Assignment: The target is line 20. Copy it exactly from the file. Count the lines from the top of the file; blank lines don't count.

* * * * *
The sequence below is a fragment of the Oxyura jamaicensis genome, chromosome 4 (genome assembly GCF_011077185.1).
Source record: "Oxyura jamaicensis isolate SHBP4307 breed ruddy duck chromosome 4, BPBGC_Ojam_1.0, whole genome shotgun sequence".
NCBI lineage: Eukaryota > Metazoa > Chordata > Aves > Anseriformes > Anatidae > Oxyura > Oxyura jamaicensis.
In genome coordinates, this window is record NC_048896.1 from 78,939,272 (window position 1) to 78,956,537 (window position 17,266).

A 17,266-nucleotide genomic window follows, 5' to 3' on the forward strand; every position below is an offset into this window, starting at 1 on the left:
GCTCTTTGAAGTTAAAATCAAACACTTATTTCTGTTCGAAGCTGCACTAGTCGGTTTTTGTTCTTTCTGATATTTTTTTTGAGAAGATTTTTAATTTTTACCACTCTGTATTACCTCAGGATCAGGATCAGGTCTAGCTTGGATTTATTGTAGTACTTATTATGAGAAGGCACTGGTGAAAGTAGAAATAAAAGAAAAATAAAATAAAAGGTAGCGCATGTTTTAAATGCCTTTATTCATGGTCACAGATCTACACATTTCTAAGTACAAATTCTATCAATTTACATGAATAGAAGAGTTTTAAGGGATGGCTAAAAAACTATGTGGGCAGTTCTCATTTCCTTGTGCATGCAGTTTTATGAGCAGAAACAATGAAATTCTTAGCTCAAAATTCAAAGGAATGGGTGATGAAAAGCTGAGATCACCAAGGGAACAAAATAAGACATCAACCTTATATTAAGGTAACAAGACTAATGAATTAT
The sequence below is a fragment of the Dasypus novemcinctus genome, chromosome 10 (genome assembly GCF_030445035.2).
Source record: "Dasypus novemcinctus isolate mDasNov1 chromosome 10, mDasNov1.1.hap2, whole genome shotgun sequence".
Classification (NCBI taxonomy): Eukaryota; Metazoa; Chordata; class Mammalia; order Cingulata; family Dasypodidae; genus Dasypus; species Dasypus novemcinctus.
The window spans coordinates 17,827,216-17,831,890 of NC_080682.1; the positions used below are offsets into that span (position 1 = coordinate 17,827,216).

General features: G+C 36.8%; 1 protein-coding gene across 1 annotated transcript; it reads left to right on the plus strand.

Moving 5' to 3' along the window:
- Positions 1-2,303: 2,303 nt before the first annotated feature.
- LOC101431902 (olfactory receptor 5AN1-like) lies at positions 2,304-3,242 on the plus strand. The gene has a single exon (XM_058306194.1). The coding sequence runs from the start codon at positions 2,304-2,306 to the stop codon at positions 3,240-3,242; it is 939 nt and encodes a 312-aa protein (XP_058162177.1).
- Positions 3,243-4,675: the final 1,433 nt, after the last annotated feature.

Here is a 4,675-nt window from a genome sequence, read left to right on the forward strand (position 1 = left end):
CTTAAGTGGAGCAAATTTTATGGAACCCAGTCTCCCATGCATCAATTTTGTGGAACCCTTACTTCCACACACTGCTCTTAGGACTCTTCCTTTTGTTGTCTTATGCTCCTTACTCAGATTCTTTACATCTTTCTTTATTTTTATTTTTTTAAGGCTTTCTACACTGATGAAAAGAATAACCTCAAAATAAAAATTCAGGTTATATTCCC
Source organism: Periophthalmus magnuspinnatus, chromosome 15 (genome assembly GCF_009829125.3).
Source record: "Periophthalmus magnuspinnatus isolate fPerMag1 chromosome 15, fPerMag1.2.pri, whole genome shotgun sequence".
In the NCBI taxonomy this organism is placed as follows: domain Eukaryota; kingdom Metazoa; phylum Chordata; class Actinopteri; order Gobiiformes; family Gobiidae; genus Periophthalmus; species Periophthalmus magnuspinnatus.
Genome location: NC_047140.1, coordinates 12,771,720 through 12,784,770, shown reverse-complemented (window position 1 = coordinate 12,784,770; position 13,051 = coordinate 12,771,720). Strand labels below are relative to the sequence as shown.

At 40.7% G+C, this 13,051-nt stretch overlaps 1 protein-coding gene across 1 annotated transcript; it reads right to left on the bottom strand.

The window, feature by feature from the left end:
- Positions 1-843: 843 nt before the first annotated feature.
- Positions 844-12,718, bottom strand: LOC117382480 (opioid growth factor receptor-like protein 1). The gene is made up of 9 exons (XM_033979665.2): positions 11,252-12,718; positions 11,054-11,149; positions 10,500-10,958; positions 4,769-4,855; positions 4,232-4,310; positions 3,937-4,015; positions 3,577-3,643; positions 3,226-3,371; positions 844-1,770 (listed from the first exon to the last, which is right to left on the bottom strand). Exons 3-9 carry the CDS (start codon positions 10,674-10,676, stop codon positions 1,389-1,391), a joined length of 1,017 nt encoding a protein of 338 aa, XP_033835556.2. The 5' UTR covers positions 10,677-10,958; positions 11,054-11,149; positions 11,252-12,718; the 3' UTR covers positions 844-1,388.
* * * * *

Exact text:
In the NCBI taxonomy this organism is placed as follows: domain Eukaryota; kingdom Metazoa; phylum Chordata; class Actinopteri; order Gobiiformes; family Gobiidae; genus Periophthalmus; species Periophthalmus magnuspinnatus.